This exhibition took you back in time to explore Cazneaux’s soft-focus world but also at times pulls you out of it, back to today, to reflect on his interests in lost harbourscapes, around one hundred years after he photographed them.
This area is devoted to ‘then and now’ and juxtaposes some of Harold Cazneaux’s key waterfront compositions with scenes taken by our museum photographer, Andrew Frolows.
It was a time before the steel armature of Sydney’s Harbour Bridge framed the waterways, when punts or ferries carried carts, wagons, horses, omnibuses, cars and people across the water to the north shore, when the industry, smoke and energy of two new power stations at Pyrmont and Ultimo fuelled the growing city’s homes, businesses and trams, and when rail lines snaked along the foreshore connecting the crowds of ships and their cargoes wharfside to broader markets within the country and overseas.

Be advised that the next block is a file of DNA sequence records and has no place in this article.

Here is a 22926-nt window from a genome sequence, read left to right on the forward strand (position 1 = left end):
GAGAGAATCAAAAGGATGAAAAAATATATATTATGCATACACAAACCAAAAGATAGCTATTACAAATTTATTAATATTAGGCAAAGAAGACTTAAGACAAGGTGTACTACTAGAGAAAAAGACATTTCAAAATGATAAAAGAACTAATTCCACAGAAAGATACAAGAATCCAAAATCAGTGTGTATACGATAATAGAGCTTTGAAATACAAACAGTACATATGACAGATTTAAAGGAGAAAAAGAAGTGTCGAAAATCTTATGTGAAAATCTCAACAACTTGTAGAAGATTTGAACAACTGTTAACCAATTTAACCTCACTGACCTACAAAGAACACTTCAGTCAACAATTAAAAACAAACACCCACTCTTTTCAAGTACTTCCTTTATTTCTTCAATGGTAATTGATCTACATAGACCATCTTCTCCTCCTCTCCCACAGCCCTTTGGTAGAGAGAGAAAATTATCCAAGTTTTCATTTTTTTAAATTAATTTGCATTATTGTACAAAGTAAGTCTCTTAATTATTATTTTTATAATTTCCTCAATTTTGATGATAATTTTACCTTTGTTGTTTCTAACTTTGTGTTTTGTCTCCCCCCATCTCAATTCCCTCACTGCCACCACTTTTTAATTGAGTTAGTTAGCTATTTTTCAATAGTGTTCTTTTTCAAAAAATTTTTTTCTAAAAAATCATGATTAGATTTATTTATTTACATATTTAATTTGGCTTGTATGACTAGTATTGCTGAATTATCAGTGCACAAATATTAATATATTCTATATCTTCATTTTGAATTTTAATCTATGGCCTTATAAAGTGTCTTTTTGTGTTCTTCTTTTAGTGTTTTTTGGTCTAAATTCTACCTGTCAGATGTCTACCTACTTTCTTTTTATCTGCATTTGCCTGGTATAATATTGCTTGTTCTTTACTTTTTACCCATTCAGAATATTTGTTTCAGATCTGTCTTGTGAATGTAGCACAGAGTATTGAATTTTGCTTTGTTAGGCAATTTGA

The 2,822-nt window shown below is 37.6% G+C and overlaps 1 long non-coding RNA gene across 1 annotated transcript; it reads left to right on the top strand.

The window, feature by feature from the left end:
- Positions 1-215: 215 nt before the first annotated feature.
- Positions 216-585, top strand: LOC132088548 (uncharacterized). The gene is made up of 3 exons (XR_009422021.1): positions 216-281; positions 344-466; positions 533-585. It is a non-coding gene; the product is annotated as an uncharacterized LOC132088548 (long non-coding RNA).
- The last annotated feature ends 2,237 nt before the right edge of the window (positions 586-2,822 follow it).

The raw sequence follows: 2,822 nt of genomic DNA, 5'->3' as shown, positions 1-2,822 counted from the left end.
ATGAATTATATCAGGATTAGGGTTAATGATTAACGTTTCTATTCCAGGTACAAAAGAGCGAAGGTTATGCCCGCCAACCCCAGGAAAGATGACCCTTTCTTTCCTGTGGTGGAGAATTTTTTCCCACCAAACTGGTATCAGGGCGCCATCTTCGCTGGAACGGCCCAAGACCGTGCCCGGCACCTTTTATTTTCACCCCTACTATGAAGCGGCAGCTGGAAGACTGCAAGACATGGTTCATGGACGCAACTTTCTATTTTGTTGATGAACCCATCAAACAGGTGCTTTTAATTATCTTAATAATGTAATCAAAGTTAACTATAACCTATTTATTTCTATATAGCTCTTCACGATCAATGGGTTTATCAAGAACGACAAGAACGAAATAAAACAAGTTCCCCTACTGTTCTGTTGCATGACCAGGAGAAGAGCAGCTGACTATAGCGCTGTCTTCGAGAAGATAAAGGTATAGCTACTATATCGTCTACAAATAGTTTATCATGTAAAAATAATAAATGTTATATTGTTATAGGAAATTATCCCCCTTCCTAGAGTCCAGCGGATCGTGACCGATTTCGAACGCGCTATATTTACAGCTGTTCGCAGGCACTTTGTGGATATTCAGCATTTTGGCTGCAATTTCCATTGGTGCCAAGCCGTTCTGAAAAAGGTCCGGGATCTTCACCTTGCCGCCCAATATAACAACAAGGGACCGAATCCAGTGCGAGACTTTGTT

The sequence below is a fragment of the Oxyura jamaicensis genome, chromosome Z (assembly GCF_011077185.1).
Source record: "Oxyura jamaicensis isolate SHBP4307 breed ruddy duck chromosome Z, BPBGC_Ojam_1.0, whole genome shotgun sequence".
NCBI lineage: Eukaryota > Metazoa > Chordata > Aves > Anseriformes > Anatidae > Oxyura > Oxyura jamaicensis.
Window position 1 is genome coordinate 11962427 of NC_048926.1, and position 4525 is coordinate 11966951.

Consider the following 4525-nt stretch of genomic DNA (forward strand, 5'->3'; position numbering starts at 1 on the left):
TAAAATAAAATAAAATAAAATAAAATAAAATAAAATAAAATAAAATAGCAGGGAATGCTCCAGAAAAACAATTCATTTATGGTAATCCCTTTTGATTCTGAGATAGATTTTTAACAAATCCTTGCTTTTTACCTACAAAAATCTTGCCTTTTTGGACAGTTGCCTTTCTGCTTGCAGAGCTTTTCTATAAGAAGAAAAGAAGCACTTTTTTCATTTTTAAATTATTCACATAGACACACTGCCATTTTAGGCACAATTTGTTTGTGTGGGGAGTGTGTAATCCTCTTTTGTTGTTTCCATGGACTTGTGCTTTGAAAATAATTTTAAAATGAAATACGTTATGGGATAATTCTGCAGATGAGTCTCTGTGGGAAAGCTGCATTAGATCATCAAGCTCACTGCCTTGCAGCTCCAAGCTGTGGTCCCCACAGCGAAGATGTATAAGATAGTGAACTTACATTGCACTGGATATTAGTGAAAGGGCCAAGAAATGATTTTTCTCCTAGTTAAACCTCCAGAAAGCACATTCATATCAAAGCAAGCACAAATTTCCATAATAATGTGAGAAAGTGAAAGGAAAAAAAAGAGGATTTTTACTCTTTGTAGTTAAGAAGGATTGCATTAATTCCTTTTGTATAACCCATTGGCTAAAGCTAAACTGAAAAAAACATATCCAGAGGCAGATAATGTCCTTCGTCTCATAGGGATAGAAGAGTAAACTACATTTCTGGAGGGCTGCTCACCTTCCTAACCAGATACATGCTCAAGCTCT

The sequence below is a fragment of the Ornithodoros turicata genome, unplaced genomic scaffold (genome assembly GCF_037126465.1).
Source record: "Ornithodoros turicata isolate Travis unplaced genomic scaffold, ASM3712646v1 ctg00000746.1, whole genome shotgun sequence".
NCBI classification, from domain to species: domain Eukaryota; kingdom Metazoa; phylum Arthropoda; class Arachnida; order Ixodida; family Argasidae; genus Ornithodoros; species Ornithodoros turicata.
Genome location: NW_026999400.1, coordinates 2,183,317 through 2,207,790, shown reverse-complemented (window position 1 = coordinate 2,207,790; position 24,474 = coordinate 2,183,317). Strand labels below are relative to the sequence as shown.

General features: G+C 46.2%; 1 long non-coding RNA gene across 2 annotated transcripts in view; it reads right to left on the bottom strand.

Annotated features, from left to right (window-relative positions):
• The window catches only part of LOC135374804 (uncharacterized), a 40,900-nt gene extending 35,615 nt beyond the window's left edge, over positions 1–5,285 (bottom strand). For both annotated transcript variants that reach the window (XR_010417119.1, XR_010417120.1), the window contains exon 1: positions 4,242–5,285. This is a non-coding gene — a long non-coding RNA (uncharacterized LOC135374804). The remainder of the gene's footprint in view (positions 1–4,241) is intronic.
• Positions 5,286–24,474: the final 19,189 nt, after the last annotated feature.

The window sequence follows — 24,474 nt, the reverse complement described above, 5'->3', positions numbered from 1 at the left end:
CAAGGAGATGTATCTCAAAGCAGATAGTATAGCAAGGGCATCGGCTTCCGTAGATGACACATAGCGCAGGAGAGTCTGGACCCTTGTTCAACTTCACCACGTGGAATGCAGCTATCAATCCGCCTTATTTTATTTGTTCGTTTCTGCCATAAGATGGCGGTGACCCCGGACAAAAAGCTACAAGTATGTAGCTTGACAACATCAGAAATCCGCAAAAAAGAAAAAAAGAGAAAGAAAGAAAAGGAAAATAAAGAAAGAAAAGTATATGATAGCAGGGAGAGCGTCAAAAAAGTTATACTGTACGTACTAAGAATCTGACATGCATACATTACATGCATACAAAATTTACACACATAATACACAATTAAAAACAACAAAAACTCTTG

Blues Point — Warrrungarea
If you wanted to take your horse, cart or motor car across the harbour before the Sydney Harbour Bridge opened in 1932, you took a vehicular ferry, known as the horse ferry or punt. There were two main harbour crossings in the late 19th century: between Fort Macquarie and Milson’s Point, and between Dawes Point and Blues Point. Both closed when the bridge opened.
Blues Point at McMahons Point is now parkland and retains the stone work from the two ‘horse ferry’ wharves – incoming and outgoing. Remnants of the stone wharf at Dawes Point exist under the southern pylon of the Sydney Harbour Bridge. Under the bridge’s northern pylon the Milson’s Point terminal is now parkland, while the Fort Macquarie wharf is the site of the Sydney Opera House.
Milson’s Point — Kiarabilli
‘It was the soft morning light that prompted the taking of this picture which I like to think of as one of my best.’ Harold Cazneaux, The Australasian Photo-review, December 1952
Milson’s Point was the major gateway on the northern shore, connecting carts, cargoes and passengers with trams and trains at the wharf terminal, operated by North Shore Steam Ferry Company from the 1870s and by 1899 Sydney Ferries Limited. Vehicular or horse ferries serviced the western side of the wharf and passenger ferries the east.